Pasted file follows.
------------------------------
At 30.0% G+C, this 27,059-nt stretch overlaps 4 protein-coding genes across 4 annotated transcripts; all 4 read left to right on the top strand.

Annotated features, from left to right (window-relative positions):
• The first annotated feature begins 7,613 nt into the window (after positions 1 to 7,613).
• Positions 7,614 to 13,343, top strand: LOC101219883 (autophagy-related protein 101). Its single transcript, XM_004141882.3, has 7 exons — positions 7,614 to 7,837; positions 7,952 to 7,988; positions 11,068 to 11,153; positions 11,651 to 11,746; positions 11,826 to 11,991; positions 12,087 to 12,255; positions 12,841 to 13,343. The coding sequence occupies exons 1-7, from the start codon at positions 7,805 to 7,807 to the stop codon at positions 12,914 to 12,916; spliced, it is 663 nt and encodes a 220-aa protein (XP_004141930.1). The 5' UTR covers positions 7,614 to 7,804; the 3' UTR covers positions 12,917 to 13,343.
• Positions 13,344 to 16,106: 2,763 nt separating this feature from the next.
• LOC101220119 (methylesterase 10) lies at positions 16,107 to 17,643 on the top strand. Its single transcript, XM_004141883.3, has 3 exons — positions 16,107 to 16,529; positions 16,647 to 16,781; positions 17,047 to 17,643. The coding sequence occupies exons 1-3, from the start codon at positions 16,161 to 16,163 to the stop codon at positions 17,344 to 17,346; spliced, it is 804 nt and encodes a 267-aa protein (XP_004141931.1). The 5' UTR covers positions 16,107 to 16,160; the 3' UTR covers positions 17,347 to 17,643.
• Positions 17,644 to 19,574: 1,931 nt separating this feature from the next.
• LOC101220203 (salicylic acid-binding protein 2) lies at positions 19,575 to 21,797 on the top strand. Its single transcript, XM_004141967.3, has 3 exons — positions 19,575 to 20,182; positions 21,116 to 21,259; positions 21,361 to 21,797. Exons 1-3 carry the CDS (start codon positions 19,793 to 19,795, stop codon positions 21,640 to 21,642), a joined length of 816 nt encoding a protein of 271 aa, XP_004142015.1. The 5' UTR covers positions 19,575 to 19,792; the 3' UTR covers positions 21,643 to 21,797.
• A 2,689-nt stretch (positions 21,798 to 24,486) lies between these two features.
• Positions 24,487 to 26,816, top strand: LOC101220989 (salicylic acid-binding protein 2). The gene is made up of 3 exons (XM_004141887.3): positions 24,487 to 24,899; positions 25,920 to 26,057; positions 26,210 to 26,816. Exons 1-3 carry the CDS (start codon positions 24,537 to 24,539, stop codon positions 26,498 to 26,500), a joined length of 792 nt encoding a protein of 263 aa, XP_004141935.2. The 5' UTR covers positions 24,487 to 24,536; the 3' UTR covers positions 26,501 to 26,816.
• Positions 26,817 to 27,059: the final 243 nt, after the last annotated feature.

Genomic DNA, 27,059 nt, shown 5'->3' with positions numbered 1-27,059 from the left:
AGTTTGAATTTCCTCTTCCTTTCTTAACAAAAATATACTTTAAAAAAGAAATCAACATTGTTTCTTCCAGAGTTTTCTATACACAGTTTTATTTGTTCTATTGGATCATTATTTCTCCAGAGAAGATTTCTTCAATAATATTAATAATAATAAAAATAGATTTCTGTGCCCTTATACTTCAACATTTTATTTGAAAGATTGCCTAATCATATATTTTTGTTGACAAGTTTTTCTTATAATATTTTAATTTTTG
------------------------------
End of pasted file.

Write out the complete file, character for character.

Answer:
At 30.0% G+C, this 27,059-nt stretch overlaps 4 protein-coding genes across 4 annotated transcripts; all 4 read left to right on the top strand.

Annotated features, from left to right (window-relative positions):
• The first annotated feature begins 7,613 nt into the window (after positions 1 to 7,613).
• Positions 7,614 to 13,343, top strand: LOC101219883 (autophagy-related protein 101). Its single transcript, XM_004141882.3, has 7 exons — positions 7,614 to 7,837; positions 7,952 to 7,988; positions 11,068 to 11,153; positions 11,651 to 11,746; positions 11,826 to 11,991; positions 12,087 to 12,255; positions 12,841 to 13,343. The coding sequence occupies exons 1-7, from the start codon at positions 7,805 to 7,807 to the stop codon at positions 12,914 to 12,916; spliced, it is 663 nt and encodes a 220-aa protein (XP_004141930.1). The 5' UTR covers positions 7,614 to 7,804; the 3' UTR covers positions 12,917 to 13,343.
• Positions 13,344 to 16,106: 2,763 nt separating this feature from the next.
• LOC101220119 (methylesterase 10) lies at positions 16,107 to 17,643 on the top strand. Its single transcript, XM_004141883.3, has 3 exons — positions 16,107 to 16,529; positions 16,647 to 16,781; positions 17,047 to 17,643. The coding sequence occupies exons 1-3, from the start codon at positions 16,161 to 16,163 to the stop codon at positions 17,344 to 17,346; spliced, it is 804 nt and encodes a 267-aa protein (XP_004141931.1). The 5' UTR covers positions 16,107 to 16,160; the 3' UTR covers positions 17,347 to 17,643.
• Positions 17,644 to 19,574: 1,931 nt separating this feature from the next.
• LOC101220203 (salicylic acid-binding protein 2) lies at positions 19,575 to 21,797 on the top strand. Its single transcript, XM_004141967.3, has 3 exons — positions 19,575 to 20,182; positions 21,116 to 21,259; positions 21,361 to 21,797. Exons 1-3 carry the CDS (start codon positions 19,793 to 19,795, stop codon positions 21,640 to 21,642), a joined length of 816 nt encoding a protein of 271 aa, XP_004142015.1. The 5' UTR covers positions 19,575 to 19,792; the 3' UTR covers positions 21,643 to 21,797.
• A 2,689-nt stretch (positions 21,798 to 24,486) lies between these two features.
• Positions 24,487 to 26,816, top strand: LOC101220989 (salicylic acid-binding protein 2). The gene is made up of 3 exons (XM_004141887.3): positions 24,487 to 24,899; positions 25,920 to 26,057; positions 26,210 to 26,816. Exons 1-3 carry the CDS (start codon positions 24,537 to 24,539, stop codon positions 26,498 to 26,500), a joined length of 792 nt encoding a protein of 263 aa, XP_004141935.2. The 5' UTR covers positions 24,487 to 24,536; the 3' UTR covers positions 26,501 to 26,816.
• Positions 26,817 to 27,059: the final 243 nt, after the last annotated feature.

Genomic DNA, 27,059 nt, shown 5'->3' with positions numbered 1-27,059 from the left:
AGTTTGAATTTCCTCTTCCTTTCTTAACAAAAATATACTTTAAAAAAGAAATCAACATTGTTTCTTCCAGAGTTTTCTATACACAGTTTTATTTGTTCTATTGGATCATTATTTCTCCAGAGAAGATTTCTTCAATAATATTAATAATAATAAAAATAGATTTCTGTGCCCTTATACTTCAACATTTTATTTGAAAGATTGCCTAATCATATATTTTTGTTGACAAGTTTTTCTTATAATATTTTAATTTTTG